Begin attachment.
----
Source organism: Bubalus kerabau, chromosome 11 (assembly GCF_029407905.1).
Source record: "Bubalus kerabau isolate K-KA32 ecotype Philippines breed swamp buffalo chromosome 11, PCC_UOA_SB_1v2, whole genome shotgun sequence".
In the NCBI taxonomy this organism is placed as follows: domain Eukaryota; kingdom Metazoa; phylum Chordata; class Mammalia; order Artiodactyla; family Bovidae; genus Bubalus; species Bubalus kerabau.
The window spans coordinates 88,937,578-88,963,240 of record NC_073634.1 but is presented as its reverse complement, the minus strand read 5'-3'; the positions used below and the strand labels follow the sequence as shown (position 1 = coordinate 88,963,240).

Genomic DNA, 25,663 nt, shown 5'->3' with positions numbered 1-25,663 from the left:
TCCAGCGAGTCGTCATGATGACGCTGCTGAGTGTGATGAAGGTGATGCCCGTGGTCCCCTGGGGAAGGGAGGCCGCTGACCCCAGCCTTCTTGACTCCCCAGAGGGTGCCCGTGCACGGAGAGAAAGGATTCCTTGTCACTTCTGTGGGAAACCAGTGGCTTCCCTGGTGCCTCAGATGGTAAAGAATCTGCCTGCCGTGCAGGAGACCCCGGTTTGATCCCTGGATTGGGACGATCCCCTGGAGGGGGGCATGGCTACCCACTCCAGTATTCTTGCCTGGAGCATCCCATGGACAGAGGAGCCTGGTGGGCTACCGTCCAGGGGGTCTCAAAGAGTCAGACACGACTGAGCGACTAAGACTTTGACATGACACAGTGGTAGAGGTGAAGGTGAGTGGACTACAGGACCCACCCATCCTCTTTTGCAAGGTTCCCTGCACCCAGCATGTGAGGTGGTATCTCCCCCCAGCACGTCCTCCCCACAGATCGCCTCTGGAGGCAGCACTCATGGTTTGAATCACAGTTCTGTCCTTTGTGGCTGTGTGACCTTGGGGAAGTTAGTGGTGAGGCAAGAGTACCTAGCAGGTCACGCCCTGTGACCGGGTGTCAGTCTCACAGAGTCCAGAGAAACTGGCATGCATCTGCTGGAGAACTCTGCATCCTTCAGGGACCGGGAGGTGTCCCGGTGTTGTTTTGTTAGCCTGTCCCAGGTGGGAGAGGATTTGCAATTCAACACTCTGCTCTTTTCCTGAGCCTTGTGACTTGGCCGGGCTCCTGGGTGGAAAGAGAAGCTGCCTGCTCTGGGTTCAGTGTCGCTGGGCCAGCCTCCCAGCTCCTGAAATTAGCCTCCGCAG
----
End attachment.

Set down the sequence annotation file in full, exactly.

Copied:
Source organism: Bubalus kerabau, chromosome 11 (assembly GCF_029407905.1).
Source record: "Bubalus kerabau isolate K-KA32 ecotype Philippines breed swamp buffalo chromosome 11, PCC_UOA_SB_1v2, whole genome shotgun sequence".
In the NCBI taxonomy this organism is placed as follows: domain Eukaryota; kingdom Metazoa; phylum Chordata; class Mammalia; order Artiodactyla; family Bovidae; genus Bubalus; species Bubalus kerabau.
The window spans coordinates 88,937,578-88,963,240 of record NC_073634.1 but is presented as its reverse complement, the minus strand read 5'-3'; the positions used below and the strand labels follow the sequence as shown (position 1 = coordinate 88,963,240).

Genomic DNA, 25,663 nt, shown 5'->3' with positions numbered 1-25,663 from the left:
TCCAGCGAGTCGTCATGATGACGCTGCTGAGTGTGATGAAGGTGATGCCCGTGGTCCCCTGGGGAAGGGAGGCCGCTGACCCCAGCCTTCTTGACTCCCCAGAGGGTGCCCGTGCACGGAGAGAAAGGATTCCTTGTCACTTCTGTGGGAAACCAGTGGCTTCCCTGGTGCCTCAGATGGTAAAGAATCTGCCTGCCGTGCAGGAGACCCCGGTTTGATCCCTGGATTGGGACGATCCCCTGGAGGGGGGCATGGCTACCCACTCCAGTATTCTTGCCTGGAGCATCCCATGGACAGAGGAGCCTGGTGGGCTACCGTCCAGGGGGTCTCAAAGAGTCAGACACGACTGAGCGACTAAGACTTTGACATGACACAGTGGTAGAGGTGAAGGTGAGTGGACTACAGGACCCACCCATCCTCTTTTGCAAGGTTCCCTGCACCCAGCATGTGAGGTGGTATCTCCCCCCAGCACGTCCTCCCCACAGATCGCCTCTGGAGGCAGCACTCATGGTTTGAATCACAGTTCTGTCCTTTGTGGCTGTGTGACCTTGGGGAAGTTAGTGGTGAGGCAAGAGTACCTAGCAGGTCACGCCCTGTGACCGGGTGTCAGTCTCACAGAGTCCAGAGAAACTGGCATGCATCTGCTGGAGAACTCTGCATCCTTCAGGGACCGGGAGGTGTCCCGGTGTTGTTTTGTTAGCCTGTCCCAGGTGGGAGAGGATTTGCAATTCAACACTCTGCTCTTTTCCTGAGCCTTGTGACTTGGCCGGGCTCCTGGGTGGAAAGAGAAGCTGCCTGCTCTGGGTTCAGTGTCGCTGGGCCAGCCTCCCAGCTCCTGAAATTAGCCTCCGCAG